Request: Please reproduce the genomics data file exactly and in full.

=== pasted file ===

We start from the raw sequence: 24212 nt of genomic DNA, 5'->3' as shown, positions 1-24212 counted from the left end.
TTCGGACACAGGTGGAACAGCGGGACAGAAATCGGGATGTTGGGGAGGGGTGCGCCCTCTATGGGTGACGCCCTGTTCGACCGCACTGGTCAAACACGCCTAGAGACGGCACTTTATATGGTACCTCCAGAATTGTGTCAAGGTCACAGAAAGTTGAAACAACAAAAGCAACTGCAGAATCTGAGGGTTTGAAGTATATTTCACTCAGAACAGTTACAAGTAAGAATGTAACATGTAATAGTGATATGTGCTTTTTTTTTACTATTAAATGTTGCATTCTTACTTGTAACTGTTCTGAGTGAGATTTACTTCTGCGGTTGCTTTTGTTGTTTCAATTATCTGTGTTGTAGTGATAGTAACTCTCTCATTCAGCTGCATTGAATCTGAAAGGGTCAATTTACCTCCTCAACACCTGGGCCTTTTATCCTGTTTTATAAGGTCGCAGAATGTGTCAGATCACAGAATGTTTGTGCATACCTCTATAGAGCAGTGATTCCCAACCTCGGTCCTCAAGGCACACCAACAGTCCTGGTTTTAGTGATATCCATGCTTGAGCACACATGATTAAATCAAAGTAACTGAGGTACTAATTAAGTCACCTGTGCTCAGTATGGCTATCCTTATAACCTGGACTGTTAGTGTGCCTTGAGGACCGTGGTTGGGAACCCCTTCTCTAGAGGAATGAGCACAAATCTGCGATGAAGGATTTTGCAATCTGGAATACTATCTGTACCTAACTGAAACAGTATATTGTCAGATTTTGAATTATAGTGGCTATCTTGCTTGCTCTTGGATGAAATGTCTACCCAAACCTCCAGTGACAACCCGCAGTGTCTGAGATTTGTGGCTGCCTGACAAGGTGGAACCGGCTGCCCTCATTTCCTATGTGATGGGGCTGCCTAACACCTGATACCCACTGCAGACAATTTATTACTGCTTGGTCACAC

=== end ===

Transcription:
We start from the raw sequence: 24212 nt of genomic DNA, 5'->3' as shown, positions 1-24212 counted from the left end.
TTCGGACACAGGTGGAACAGCGGGACAGAAATCGGGATGTTGGGGAGGGGTGCGCCCTCTATGGGTGACGCCCTGTTCGACCGCACTGGTCAAACACGCCTAGAGACGGCACTTTATATGGTACCTCCAGAATTGTGTCAAGGTCACAGAAAGTTGAAACAACAAAAGCAACTGCAGAATCTGAGGGTTTGAAGTATATTTCACTCAGAACAGTTACAAGTAAGAATGTAACATGTAATAGTGATATGTGCTTTTTTTTTACTATTAAATGTTGCATTCTTACTTGTAACTGTTCTGAGTGAGATTTACTTCTGCGGTTGCTTTTGTTGTTTCAATTATCTGTGTTGTAGTGATAGTAACTCTCTCATTCAGCTGCATTGAATCTGAAAGGGTCAATTTACCTCCTCAACACCTGGGCCTTTTATCCTGTTTTATAAGGTCGCAGAATGTGTCAGATCACAGAATGTTTGTGCATACCTCTATAGAGCAGTGATTCCCAACCTCGGTCCTCAAGGCACACCAACAGTCCTGGTTTTAGTGATATCCATGCTTGAGCACACATGATTAAATCAAAGTAACTGAGGTACTAATTAAGTCACCTGTGCTCAGTATGGCTATCCTTATAACCTGGACTGTTAGTGTGCCTTGAGGACCGTGGTTGGGAACCCCTTCTCTAGAGGAATGAGCACAAATCTGCGATGAAGGATTTTGCAATCTGGAATACTATCTGTACCTAACTGAAACAGTATATTGTCAGATTTTGAATTATAGTGGCTATCTTGCTTGCTCTTGGATGAAATGTCTACCCAAACCTCCAGTGACAACCCGCAGTGTCTGAGATTTGTGGCTGCCTGACAAGGTGGAACCGGCTGCCCTCATTTCCTATGTGATGGGGCTGCCTAACACCTGATACCCACTGCAGACAATTTATTACTGCTTGGTCACAC